My sister Suzanne e-mailed me this morning to let me know that the Philadelphia Inquirer was running an article about our oldest sister Lisa. The article talks about my sister as a mother, touching about just how much energy she put into her children’s lives during her short time here. It reminds me of how wonderful she was. I want to write more, but I also don’t feel like crying at my desk right now. Maybe later. Since I think you may need to register (and to preserve it), I will also post the entire article here.
Mother them while you can
By Nancy J. McCann
Did you ever meet someone, form that very important first impression, then find out it was outrageously wrong? That happened to me.
Now I can say that I’m glad I made the mistake, and am thankful for the experience. It has made me a better person with a deeper understanding of motherhood and life. And on this Mother’s Day, it has allowed me to honor Lisa Hayden.
I met her four years ago at the back-to-school night for our children. With two boys – a baby and a preschooler – my life was bottles, feedings, diapers, car seats, and loads of laundry. My standard attire was jeans with holes in the knees from a life spent on the floor with the children. And a sweatshirt stained with formula and creamed carrots. And old sneakers. Makeup? Are you kidding?
That night I handed off the children to my husband, just home from work, then raced off to school. With no time to change, I wore my usual.
Soon I was listening to this elegant woman exhorting us to get involved with our children’s school. Her hair was perfectly coiffed, her dress was impeccable, and her message was direct: Join the Home and School Association.
“This is the time to get involved with your child’s school and activities… when they really want you to,” she said enthusiastically. “Party organizing, fund-raising, lunch helpers, cooking with the kids, reading to them. There is so much we can do.”
OK, I admit I felt put upon. I could barely keep my head above formula, and now this woman wanted me to give up the precious few hours a week in which my son was in preschool so that I could come in and be a part of his school life. Didn’t she realize that this was when I bought the groceries with one child instead of two; did the laundry; deciphered the health insurance paperwork; and paid the bills? Those were my hours. Please! Just who was this super woman, able to stay beautiful, raise three children, run the PTA?
This was Lisa Hayden. Her pretty hair… a wig. Her thin, stylishly dressed body… riddled with cancer, swimming in chemotherapy. She won’t be spending Mother’s Day with her children this year. No breakfast in bed, no homemade cards. She died Jan. 18.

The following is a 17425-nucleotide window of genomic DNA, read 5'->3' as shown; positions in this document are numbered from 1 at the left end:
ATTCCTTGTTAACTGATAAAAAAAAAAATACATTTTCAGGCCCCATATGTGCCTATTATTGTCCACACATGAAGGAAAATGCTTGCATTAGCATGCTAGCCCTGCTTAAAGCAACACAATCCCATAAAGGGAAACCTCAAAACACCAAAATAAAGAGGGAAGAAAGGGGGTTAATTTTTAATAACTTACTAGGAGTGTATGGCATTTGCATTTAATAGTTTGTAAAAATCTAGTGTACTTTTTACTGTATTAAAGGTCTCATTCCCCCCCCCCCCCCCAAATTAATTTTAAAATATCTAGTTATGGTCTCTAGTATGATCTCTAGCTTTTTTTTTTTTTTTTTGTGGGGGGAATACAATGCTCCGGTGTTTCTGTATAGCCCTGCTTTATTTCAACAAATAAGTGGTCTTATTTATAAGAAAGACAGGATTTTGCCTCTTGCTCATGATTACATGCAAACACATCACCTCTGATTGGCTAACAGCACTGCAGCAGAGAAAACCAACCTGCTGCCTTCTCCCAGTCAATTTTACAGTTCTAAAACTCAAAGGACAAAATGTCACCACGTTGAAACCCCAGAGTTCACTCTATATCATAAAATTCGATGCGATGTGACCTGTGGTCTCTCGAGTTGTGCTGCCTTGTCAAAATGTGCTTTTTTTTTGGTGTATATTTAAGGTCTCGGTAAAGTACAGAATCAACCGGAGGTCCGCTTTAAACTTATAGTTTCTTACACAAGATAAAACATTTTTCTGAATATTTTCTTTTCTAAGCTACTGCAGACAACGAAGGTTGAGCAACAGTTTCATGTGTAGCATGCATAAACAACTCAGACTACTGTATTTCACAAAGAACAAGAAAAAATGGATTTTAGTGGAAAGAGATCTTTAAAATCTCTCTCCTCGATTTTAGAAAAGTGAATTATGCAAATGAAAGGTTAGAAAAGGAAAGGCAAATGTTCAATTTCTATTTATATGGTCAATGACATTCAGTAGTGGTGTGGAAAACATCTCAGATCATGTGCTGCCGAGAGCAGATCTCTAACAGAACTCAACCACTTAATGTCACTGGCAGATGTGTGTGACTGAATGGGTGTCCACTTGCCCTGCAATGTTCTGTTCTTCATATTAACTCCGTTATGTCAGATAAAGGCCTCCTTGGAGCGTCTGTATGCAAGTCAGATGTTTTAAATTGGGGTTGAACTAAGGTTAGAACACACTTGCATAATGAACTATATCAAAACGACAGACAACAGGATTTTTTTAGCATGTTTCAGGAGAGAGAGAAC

What a revelation when I found out this “perfect” woman was battling breast cancer. How could I complain about diapers, dirty clothes, and giving up free time? This lovely, well-spoken woman was able to find time between chemotherapy treatments and doctors’ appointments to lead the Home and School Association and to urge the rest of us to volunteer for our children. And I was annoyed about giving up my free time? Please, indeed!
Though her profession was land development, “when Lisa had the kids, it was as if she was always meant to have them,” said her husband, Matt. “She took to motherhood quickly.”
She was diagnosed with breast cancer in May 2000. Her biggest fear then was that she would die before her children got to know her, particularly her youngest, Kelly, who was 2 at the time.
On one of her early trips for radiation treatment, Lisa confided to her close friend, “I hope I make it to Kelly’s high school graduation.” During a later trip: “I hope I make it to Kelly’s eighth birthday.” And finally, “I hope she remembers me.”
One tough day last fall, as Lisa lay in bed, she mentioned to her friend how she missed playing with the children. Without hesitation, the friend set about making the family room into the perfect autumn playdate. Hay and old clothes covered the floor. As Lisa slowly descended the steps, she saw Kelly sitting in the middle of it all, waiting for Mommy to help her stuff the best scarecrow ever. It was a Kodak moment.
For three years Lisa got out of bed, put on her wig and volunteered despite her battle with cancer. Volunteering at school was her way of spending time with the children… to be a part of their world. She figured out early in life that every day was a gift, to have fun and spend with those you love.
As the children watched their mother suffer, they also witnessed strength, spirit, beauty and grace. They are stronger for it.
I think of Lisa a lot these days. She’s made me a better mother, a better person. I’m calmer and have more fun. We’ll have people over on the spur of the moment now – house as is. That never happened before. Sunny mornings are spent at the park with my kindergartner, instead of facing down a pile of laundry or a stack of bills. I’ve learned to save those chores for rainy days.
Don’t get me wrong. I still have a long way to go. But thanks to Lisa, I hear the Mother’s Day message loud and clear, and you should too.
Spend time with our children. Now. Enjoy it… while we still have time.